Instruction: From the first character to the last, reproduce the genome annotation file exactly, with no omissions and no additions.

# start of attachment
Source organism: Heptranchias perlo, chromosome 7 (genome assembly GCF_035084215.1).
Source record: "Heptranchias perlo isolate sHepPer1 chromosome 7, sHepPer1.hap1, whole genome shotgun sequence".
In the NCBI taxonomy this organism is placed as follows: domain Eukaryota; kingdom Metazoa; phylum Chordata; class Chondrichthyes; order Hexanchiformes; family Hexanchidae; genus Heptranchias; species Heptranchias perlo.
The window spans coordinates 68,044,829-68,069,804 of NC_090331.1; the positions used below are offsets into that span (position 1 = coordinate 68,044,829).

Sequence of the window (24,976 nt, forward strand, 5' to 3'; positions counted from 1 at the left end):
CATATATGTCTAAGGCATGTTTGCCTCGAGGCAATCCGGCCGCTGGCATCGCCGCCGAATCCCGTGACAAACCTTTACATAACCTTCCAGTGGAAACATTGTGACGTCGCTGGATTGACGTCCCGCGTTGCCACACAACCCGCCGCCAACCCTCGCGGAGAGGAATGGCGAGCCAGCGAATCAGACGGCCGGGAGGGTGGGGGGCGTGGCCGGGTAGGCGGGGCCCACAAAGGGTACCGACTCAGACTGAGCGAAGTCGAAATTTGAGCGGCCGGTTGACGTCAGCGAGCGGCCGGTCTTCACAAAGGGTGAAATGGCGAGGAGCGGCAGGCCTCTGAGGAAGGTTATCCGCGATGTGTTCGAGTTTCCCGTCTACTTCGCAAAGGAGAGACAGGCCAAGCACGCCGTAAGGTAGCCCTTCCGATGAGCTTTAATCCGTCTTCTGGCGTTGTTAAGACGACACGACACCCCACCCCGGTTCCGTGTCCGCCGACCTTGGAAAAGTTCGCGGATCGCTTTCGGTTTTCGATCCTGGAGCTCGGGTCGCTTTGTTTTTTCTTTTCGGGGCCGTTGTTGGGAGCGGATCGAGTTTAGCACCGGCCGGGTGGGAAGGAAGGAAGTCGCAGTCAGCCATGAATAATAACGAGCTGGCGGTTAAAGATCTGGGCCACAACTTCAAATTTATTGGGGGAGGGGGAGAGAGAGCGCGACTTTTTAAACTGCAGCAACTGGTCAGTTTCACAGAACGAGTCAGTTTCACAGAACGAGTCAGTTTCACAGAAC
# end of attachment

Source organism: Heptranchias perlo, chromosome 7 (genome assembly GCF_035084215.1).
Source record: "Heptranchias perlo isolate sHepPer1 chromosome 7, sHepPer1.hap1, whole genome shotgun sequence".
In the NCBI taxonomy this organism is placed as follows: domain Eukaryota; kingdom Metazoa; phylum Chordata; class Chondrichthyes; order Hexanchiformes; family Hexanchidae; genus Heptranchias; species Heptranchias perlo.
The window spans coordinates 68,044,829-68,069,804 of NC_090331.1; the positions used below are offsets into that span (position 1 = coordinate 68,044,829).

Sequence of the window (24,976 nt, forward strand, 5' to 3'; positions counted from 1 at the left end):
CATATATGTCTAAGGCATGTTTGCCTCGAGGCAATCCGGCCGCTGGCATCGCCGCCGAATCCCGTGACAAACCTTTACATAACCTTCCAGTGGAAACATTGTGACGTCGCTGGATTGACGTCCCGCGTTGCCACACAACCCGCCGCCAACCCTCGCGGAGAGGAATGGCGAGCCAGCGAATCAGACGGCCGGGAGGGTGGGGGGCGTGGCCGGGTAGGCGGGGCCCACAAAGGGTACCGACTCAGACTGAGCGAAGTCGAAATTTGAGCGGCCGGTTGACGTCAGCGAGCGGCCGGTCTTCACAAAGGGTGAAATGGCGAGGAGCGGCAGGCCTCTGAGGAAGGTTATCCGCGATGTGTTCGAGTTTCCCGTCTACTTCGCAAAGGAGAGACAGGCCAAGCACGCCGTAAGGTAGCCCTTCCGATGAGCTTTAATCCGTCTTCTGGCGTTGTTAAGACGACACGACACCCCACCCCGGTTCCGTGTCCGCCGACCTTGGAAAAGTTCGCGGATCGCTTTCGGTTTTCGATCCTGGAGCTCGGGTCGCTTTGTTTTTTCTTTTCGGGGCCGTTGTTGGGAGCGGATCGAGTTTAGCACCGGCCGGGTGGGAAGGAAGGAAGTCGCAGTCAGCCATGAATAATAACGAGCTGGCGGTTAAAGATCTGGGCCACAACTTCAAATTTATTGGGGGAGGGGGAGAGAGAGCGCGACTTTTTAAACTGCAGCAACTGGTCAGTTTCACAGAACGAGTCAGTTTCACAGAACGAGTCAGTTTCACAGAAC